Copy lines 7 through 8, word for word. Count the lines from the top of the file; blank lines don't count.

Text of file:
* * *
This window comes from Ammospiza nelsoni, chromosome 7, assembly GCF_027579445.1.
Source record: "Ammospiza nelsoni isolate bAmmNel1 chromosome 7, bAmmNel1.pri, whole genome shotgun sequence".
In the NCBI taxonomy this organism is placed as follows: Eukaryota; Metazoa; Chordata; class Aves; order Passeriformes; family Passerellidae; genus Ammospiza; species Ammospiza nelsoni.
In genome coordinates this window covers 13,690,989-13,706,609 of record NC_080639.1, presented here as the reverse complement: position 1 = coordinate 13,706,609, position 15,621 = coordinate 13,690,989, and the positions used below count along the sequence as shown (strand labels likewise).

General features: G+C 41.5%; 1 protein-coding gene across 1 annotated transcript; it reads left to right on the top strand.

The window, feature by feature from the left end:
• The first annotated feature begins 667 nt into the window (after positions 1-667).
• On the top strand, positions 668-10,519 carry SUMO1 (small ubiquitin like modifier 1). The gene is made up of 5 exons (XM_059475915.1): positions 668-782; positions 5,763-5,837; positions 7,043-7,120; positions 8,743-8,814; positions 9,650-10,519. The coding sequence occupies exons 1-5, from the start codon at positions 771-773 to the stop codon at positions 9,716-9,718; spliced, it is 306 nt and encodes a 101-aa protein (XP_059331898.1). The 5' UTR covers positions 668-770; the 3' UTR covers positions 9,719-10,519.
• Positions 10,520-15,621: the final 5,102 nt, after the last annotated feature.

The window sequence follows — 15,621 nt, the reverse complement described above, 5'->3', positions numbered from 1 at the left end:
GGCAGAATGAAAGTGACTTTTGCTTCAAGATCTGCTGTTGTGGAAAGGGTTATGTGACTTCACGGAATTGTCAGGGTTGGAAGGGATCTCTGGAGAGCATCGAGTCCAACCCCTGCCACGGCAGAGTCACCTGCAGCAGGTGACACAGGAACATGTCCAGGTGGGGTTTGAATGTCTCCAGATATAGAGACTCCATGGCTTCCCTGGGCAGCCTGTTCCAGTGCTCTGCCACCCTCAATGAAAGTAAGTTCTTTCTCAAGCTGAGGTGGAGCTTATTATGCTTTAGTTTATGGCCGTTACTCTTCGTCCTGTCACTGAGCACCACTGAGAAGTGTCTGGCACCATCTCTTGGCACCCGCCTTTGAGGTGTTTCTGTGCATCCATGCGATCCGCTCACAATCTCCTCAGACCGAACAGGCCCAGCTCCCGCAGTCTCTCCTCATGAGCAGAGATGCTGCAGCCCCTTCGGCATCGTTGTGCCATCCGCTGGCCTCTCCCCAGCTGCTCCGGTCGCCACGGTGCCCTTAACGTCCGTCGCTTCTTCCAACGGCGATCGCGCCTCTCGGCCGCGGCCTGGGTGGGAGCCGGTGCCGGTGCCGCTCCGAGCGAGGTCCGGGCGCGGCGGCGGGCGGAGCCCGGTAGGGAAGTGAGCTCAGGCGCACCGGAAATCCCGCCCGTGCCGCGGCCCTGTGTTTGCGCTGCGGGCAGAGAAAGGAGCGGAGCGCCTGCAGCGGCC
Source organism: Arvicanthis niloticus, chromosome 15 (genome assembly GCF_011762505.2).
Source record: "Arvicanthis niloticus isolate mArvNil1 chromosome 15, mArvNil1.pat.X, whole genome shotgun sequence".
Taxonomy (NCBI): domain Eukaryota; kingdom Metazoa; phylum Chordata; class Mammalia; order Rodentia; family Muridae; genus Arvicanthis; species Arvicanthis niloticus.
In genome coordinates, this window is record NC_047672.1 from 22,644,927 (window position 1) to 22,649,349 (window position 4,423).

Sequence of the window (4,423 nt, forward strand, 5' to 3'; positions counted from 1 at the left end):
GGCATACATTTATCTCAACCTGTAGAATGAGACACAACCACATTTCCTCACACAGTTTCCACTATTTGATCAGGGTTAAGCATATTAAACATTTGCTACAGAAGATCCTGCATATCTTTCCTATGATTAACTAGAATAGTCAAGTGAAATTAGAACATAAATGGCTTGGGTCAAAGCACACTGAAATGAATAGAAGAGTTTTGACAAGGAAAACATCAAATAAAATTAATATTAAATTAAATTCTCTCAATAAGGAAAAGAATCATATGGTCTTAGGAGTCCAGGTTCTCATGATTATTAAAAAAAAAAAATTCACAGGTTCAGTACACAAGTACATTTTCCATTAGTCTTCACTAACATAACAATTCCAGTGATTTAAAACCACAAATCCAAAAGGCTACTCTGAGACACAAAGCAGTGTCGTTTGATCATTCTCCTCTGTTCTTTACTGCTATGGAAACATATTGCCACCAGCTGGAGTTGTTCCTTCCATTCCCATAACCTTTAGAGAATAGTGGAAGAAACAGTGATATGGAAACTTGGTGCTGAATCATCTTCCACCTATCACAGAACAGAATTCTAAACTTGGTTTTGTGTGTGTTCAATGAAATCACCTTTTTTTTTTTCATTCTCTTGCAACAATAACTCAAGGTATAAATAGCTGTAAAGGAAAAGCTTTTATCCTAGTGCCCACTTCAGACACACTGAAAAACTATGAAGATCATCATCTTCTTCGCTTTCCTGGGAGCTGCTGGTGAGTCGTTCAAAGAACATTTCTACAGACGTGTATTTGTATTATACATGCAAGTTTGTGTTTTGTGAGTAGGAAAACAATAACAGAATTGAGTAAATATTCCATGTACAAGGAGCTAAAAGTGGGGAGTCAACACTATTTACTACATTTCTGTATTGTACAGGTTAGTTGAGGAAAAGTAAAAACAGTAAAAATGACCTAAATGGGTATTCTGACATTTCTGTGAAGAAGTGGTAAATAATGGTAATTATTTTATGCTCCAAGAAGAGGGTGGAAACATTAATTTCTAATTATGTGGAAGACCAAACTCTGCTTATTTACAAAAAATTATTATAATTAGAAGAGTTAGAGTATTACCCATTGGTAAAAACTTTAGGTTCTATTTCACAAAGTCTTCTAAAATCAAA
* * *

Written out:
• The first annotated feature begins 667 nt into the window (after positions 1-667).
• On the top strand, positions 668-10,519 carry SUMO1 (small ubiquitin like modifier 1). The gene is made up of 5 exons (XM_059475915.1): positions 668-782; positions 5,763-5,837; positions 7,043-7,120; positions 8,743-8,814; positions 9,650-10,519. The coding sequence occupies exons 1-5, from the start codon at positions 771-773 to the stop codon at positions 9,716-9,718; spliced, it is 306 nt and encodes a 101-aa protein (XP_059331898.1). The 5' UTR covers positions 668-770; the 3' UTR covers positions 9,719-10,519.